A prominent former Sikh Labour MP is among a number of ethnic-minority politicians who have revealed how they face racist abuse during election campaigns.

Parmjit Dhanda was reported as saying that his family was shocked to find that someone had left a pig’s severed head outside his house. The incident happened after the last general election in 2010 in which he lost his seat.

Mr. Dhanda told an all-party parliamentary committee, inquiring into racial prejudice during elections, that his children found the pig’s head on the front driveway of their house while they were playing. According to BBC Radio Gloucestershire, Mr. Dhanda was regularly reminded of his Sikh heritage and received racially abusive phone calls during the night,

“We set up this inquiry to see whether prejudice and discrimination during elections was a problem and I have been shocked to discover the extent of it and how extreme some of it is,” Natascha Engel, the Labour chair of the committee, told The Sunday Times.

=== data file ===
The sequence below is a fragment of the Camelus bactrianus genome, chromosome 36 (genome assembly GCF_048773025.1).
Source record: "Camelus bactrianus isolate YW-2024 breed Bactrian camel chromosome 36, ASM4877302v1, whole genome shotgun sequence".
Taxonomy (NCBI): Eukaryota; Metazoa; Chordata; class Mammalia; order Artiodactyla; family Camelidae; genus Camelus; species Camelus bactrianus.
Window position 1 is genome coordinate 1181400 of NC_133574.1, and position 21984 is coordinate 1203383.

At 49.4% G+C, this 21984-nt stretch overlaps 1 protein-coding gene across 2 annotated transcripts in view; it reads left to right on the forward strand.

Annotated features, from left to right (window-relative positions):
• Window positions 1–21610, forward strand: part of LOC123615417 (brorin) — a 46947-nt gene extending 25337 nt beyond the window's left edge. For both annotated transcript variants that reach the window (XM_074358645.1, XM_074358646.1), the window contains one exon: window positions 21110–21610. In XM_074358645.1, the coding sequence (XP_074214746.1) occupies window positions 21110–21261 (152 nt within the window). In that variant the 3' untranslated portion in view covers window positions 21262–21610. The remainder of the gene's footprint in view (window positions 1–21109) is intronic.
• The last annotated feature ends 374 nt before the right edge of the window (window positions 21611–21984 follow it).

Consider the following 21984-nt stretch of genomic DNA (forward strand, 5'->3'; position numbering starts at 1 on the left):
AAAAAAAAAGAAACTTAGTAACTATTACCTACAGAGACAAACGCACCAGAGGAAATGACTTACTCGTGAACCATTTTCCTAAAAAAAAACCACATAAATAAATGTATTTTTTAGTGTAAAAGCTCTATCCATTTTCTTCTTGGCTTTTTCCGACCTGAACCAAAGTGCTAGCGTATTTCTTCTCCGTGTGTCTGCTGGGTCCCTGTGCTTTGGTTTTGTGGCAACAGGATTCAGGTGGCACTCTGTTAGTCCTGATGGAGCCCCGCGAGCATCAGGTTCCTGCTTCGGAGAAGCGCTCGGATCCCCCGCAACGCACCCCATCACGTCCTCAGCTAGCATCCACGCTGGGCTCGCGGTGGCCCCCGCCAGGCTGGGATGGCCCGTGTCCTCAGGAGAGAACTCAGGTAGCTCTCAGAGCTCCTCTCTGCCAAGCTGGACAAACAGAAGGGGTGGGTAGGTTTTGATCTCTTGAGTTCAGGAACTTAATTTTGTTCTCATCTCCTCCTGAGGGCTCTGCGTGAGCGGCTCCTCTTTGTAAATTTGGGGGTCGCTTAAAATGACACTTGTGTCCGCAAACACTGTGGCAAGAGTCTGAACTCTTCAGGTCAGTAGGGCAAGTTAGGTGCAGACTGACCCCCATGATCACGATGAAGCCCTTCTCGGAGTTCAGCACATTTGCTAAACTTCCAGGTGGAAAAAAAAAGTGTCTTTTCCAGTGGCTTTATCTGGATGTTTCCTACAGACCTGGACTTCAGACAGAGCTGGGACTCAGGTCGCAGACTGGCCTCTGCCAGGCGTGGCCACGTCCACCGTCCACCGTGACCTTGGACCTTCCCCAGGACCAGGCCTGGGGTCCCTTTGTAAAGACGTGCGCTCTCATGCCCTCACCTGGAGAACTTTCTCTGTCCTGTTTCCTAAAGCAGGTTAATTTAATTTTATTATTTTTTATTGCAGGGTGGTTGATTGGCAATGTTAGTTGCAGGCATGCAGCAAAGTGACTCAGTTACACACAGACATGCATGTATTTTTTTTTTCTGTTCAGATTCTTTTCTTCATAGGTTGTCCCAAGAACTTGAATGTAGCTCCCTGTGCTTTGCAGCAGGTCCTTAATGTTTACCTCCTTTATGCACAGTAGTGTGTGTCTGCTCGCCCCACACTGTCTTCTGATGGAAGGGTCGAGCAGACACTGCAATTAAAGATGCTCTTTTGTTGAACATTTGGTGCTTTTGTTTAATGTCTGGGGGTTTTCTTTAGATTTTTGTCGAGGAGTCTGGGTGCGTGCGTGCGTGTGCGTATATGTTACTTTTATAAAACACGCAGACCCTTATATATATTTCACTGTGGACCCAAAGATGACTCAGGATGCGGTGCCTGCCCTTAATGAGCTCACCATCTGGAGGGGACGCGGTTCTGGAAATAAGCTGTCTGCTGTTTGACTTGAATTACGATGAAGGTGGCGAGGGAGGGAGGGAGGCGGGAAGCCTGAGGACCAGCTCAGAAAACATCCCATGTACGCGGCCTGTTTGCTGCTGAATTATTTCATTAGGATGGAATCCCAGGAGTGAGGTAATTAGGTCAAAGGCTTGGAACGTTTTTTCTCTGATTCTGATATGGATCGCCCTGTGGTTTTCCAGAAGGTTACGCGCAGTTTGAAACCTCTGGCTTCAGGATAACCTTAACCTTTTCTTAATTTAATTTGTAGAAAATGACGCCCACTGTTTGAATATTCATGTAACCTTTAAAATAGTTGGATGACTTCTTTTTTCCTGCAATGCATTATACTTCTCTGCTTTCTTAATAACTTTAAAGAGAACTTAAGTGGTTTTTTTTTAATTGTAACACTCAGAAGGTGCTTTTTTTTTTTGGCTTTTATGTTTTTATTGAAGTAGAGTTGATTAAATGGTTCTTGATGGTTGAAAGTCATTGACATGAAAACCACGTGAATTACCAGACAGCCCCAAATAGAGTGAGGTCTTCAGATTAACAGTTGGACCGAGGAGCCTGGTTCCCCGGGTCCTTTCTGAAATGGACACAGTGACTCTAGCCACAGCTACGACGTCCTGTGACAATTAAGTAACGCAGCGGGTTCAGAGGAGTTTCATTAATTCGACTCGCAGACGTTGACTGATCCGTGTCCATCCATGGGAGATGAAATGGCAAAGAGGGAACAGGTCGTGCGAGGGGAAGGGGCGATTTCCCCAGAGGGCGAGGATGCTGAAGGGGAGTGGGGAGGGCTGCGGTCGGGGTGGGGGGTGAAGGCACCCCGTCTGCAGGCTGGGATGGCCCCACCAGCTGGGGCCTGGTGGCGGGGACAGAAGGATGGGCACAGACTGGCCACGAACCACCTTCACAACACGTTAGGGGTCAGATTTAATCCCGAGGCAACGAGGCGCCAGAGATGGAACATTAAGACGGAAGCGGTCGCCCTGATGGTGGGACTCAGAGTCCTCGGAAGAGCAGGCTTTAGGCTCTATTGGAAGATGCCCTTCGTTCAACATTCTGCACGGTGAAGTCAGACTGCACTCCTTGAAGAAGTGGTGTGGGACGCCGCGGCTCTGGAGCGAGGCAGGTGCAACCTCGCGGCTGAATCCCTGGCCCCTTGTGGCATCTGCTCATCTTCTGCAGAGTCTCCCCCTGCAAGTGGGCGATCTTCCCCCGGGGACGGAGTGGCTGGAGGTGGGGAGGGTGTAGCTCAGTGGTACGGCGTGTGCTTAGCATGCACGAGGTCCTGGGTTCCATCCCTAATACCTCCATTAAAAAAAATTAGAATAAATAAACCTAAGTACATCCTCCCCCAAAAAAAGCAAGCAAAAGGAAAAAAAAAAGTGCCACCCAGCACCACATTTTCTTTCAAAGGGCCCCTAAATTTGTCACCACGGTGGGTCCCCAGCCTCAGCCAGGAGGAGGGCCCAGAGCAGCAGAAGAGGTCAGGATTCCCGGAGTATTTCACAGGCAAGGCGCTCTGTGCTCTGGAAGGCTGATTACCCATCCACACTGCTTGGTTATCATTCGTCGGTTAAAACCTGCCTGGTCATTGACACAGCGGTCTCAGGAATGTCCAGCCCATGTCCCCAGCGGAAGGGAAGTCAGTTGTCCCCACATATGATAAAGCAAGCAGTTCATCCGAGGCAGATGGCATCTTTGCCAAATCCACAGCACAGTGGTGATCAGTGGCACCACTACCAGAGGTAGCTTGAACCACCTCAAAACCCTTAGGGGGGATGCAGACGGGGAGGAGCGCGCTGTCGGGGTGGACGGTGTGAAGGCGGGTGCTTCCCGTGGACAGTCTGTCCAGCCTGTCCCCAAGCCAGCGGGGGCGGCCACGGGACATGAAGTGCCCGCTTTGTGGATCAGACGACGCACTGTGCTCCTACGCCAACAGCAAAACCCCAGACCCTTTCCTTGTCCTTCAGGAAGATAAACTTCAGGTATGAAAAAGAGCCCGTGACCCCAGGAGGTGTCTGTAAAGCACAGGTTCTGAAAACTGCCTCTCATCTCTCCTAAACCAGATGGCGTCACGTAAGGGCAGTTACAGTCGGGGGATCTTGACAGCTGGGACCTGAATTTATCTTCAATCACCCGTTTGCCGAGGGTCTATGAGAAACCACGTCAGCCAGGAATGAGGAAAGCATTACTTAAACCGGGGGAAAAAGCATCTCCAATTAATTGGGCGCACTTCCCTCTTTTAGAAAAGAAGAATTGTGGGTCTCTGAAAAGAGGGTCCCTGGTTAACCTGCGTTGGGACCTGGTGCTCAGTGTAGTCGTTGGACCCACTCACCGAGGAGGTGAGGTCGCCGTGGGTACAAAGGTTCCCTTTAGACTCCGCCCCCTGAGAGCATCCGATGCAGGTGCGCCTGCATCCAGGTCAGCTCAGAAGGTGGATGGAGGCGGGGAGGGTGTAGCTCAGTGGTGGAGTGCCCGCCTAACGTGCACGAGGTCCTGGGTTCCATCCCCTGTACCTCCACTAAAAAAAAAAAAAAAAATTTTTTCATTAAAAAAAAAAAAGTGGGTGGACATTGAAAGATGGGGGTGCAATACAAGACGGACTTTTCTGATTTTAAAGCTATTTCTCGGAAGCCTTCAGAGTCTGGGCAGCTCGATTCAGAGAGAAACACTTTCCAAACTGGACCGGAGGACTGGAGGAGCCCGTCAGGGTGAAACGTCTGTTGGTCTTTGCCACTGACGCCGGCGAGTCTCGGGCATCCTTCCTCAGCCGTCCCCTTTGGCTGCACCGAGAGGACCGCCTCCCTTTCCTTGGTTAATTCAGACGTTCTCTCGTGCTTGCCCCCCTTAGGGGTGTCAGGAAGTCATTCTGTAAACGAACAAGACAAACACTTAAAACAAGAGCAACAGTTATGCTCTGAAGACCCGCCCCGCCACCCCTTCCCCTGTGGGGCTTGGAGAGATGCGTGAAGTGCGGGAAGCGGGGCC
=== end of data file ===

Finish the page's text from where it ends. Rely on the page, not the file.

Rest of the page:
A leading Afro-Caribbean Labour MP, David Lammy, said he received about two racist letters a month. He had also received a death threat on Twitter.

“I get letters from far-right groups and I have a very, very nasty tweet that said ‘I am going to kill you’. It was very threatening because it referred to where I live and my family,” he said.

A Jewish Tory MP, Lee Scott, said he had a panic button installed at his home after being confronted by young men who threatened to kill him.

“I was going back to my car when I was approached. They called me a dirty Jewish pig and said they were going to kill me,” he said.

Former Labour MP, Andrew Dismore, told the inquiry that he was targeted by Muslim groups who set up fake Twitter accounts in his name.

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